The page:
Where’s my flying car? I was promised one in countless SF films from Metropolis through to Fifth Element. Well, they exist. Thirty seconds on the search engine of your choice will find you a dozen of so working prototypes (here’s a YouTube video with five).
They have existed for some time. Come to think about it, the driving around on the road bit isn’t really the point. I mean, why would you drive when you could fly. I guess a small helicopter and somewhere to park would do.
So it’s not lack of technology that’s stopping me from flying to work. What’s more of an issue (apart from cost and environmental damage) is that flying is difficult. The slightest problem like an engine stall or bump with another vehicle tends to be fatal. So the reason I don’t fly to work is largely down to me not having learnt how to fly.
The zone of possibility
In 2010 Kathryn Dirkin studied how three professors taught using the same online learning environment, and found that they were very different. Not something that will surprise many people, but the paper (which unfortunately is still behind a paywall) is worth a read for the details of the analysis. What I liked from her conclusions was that how someone teaches online depends on the intersection of their knowledge of the content, beliefs about how it should be taught and understanding technology. She calls this intersection the zone of possibility. As with the flying car the online learning experience we want may already be technologically possible, we just need to learn how to fly it (and consider the cost and effect on the environment).
I have been thinking about Dirkin’s zone of possibility over the last few weeks. How can it be increased? Should it be increased? On the latter, let’s just say that if technology can enhance education, then yes it should (but let’s also be mindful about the costs and impact on the environment).
So how, as a learning technologist, to increase this intersection of content knowledge, pedagogy and understanding of technology? Teachers’ content knowledge I guess is a given, nothing that a learning technologist can do to change that. Also, I have come to the conclusion that pedagogy is off limits. No technology-as-a-Trojan-horse for improving pedagogy, please, that just doesn’t work. It’s not that pedagogic approaches can’t or don’t need to be improved, but conflating that with technology seems counter productive. So that’s left me thinking about teachers’ (and learners’) understanding of technology. Certainly, the other week when I was playing with audio & video codecs and packaging formats that would work with HTML5 (keep repeating H264 and AAC in MPEG-4) I was aware of this. There seems to be three viable approaches: increase digital literacy, tools to simplify the technology and use learning technologists as intermediaries between teachers and technology. I leave it at that because it is not a choice of which, but of how much of each can be applied.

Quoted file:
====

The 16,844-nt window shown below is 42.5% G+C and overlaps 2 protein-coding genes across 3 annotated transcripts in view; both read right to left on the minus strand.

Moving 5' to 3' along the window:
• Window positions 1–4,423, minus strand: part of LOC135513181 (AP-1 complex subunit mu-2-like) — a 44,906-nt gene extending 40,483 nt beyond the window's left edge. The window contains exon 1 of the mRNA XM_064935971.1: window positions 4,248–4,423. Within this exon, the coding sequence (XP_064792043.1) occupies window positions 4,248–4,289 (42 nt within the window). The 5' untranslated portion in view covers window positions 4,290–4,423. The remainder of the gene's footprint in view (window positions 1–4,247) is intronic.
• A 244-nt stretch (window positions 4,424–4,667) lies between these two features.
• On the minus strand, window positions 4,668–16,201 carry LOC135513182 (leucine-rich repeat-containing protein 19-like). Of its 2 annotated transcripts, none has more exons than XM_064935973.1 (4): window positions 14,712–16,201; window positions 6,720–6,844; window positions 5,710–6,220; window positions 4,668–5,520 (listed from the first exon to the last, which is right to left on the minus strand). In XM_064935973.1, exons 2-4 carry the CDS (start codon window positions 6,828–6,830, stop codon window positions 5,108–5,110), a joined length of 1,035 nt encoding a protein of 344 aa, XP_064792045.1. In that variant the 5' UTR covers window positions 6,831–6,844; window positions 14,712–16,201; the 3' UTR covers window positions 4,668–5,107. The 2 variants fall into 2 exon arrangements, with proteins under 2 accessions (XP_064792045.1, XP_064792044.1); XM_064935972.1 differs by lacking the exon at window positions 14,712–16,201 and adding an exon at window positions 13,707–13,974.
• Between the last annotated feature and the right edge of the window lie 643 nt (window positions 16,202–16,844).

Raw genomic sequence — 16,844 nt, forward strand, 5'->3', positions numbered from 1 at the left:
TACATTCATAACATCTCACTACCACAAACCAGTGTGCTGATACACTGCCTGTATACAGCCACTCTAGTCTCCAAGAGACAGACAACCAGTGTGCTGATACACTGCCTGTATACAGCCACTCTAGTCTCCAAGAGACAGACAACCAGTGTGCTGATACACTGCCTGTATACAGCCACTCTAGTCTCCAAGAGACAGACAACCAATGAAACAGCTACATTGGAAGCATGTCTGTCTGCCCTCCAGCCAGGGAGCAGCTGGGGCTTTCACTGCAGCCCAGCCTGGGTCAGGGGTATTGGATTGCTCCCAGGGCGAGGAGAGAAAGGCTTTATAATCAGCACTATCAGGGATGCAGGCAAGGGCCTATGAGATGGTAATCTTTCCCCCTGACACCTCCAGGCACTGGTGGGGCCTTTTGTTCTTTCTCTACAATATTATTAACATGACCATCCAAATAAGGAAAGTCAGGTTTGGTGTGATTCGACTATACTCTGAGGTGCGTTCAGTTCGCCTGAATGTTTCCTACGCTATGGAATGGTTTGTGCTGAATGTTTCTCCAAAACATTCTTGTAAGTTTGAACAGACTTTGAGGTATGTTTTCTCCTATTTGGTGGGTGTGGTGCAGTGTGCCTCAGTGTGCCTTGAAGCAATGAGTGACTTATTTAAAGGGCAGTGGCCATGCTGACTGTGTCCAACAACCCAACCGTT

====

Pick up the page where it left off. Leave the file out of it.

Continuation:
Does technology or pedagogy lead?
In terms of defining the”zone of possibility” I think that it is pretty clear that technology leads. Content knowledge and pedagogy change slowly compared to technology. I think that rate of change is reflected in most teachers understanding of those three factors. I would go as far as to say that it is counterfactual to suggest that our use of technology in HE has been led by anything other than technology. Innovation in educational technology usually involves exploration of new possibilities opened up by technological advances, not other factors. But having acknowledged this, it should also be clear that having explored the possibilities, a sensible choice of what to use when teaching will be based on pedagogy (as well as cost and the effect on the environment).
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